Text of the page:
Calgary study finds link between first names and first impressions
Research reveals that we judge people based on how their names sound
If your first name is Molly or Leo, then you're easy-going. But if you happen to be a Kirk or a Kate, then you're the opposite — more of a Type A.
That's according to a new study out of the University of Calgary published in PLOS ONE, which reveals that we make judgements about people's personalities based on how "round" or "sharp" their name sounds.
The research expands on the bouba/kiki effect, a well-known finding in the world of psychology that suggests humans associate certain language sounds with certain shapes.
"The non-word bouba — people seem to think that goes along better with round shapes. But the non-word kiki, for example, people seem to think that goes along better with sharp shapes," said David Sidhu, the University of Calgary phychology PhD student who led the research.
But Sidhu took this popular theory a step further, testing for the first time if people link certain shapes and personality traits with real first names.
Names and shapes
In the first test, Sidhu presented test subjects with two popular baby names and a pair of silhouettes — one that was round and blobby and one that was sharp and pointy.
The pictures were not even of real people, but of cartoon aliens that Sidhu found online. He told participants to imagine that the extraterrestrials were new to earth, and needed appropriate names.
"We found that, even with first names, people associate names like Bob with the round silhouettes and names like Kirk with the sharp silhouettes," said Sidhu, who adds that gender also played a role.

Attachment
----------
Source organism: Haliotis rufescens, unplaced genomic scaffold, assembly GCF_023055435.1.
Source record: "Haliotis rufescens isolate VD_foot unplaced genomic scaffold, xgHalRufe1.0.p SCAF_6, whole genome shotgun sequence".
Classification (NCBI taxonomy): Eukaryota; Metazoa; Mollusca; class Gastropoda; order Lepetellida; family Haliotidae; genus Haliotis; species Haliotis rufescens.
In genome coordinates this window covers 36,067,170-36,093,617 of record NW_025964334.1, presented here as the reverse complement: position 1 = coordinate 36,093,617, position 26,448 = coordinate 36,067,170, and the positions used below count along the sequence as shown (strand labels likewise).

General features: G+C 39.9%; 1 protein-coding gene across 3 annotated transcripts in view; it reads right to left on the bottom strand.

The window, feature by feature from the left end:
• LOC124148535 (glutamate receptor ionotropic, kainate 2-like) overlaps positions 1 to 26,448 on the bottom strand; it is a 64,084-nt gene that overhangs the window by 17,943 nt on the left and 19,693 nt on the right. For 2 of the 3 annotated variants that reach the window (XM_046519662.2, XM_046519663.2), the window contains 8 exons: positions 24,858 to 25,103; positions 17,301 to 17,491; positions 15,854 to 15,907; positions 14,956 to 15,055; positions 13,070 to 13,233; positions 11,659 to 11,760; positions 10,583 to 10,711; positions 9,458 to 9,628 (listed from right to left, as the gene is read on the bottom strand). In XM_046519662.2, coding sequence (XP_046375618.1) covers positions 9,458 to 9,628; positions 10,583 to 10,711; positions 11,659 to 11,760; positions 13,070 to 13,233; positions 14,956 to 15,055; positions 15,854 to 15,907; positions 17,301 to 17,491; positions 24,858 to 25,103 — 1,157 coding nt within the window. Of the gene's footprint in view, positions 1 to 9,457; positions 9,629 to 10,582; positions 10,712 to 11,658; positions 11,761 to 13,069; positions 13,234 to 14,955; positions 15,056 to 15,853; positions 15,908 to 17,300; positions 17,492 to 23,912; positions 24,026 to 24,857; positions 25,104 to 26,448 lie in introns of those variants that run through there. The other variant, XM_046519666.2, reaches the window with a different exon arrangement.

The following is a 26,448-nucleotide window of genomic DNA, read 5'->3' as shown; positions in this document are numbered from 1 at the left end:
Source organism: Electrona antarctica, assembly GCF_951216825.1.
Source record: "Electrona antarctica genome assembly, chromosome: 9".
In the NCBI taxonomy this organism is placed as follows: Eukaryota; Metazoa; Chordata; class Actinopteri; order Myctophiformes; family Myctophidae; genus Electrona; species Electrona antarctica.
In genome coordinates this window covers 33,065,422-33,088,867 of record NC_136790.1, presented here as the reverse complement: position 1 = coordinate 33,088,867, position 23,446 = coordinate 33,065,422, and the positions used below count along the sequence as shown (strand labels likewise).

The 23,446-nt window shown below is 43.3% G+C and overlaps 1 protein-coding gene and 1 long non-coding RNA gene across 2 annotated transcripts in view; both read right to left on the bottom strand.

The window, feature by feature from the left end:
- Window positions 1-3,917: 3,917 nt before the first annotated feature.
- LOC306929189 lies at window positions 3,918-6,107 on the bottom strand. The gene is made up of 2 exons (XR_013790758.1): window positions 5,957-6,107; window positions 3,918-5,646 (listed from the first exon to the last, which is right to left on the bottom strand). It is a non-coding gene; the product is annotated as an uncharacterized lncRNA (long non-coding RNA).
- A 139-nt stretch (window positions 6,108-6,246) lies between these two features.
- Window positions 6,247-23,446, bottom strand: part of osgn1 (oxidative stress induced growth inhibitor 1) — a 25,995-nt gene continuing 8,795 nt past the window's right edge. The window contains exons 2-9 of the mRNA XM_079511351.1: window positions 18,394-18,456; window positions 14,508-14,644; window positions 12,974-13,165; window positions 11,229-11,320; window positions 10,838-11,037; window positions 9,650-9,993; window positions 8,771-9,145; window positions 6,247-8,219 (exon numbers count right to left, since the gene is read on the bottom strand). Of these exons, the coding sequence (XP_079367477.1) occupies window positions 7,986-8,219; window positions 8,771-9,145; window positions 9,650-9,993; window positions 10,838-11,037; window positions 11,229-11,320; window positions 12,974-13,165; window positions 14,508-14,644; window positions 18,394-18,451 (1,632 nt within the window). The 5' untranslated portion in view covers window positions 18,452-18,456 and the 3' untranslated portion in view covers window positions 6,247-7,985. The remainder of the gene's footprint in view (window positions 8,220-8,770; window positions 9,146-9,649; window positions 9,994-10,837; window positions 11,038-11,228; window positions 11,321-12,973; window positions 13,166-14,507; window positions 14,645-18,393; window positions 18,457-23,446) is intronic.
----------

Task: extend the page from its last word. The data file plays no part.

He says people often matched female names with the round silhouettes and male names with the more sharp and jagged profiles.
Names and personalities
"We wanted to go a little bit further and see if people will associate different personality traits with different names," said Sidhu.
So he asked participants to list adjectives they thought best describe a "round and curvy" personality and a "sharp and spiky" personality.
Then, Sidhu presented the most popular adjectives from each group, such as gentleness and sarcasm, to his test subjects and asked them to best match them to a list of 'round' and 'sharp' names.
"So a name like Bob or Molly, for example, it's a bit smoother when you say it versus a name like Kirk or Kate, which kind of has this abruptness to it," he said.
"People will match those kinds of qualities, like abruptness or smoothness, metaphorically with these traits like being easy going or maybe being rude."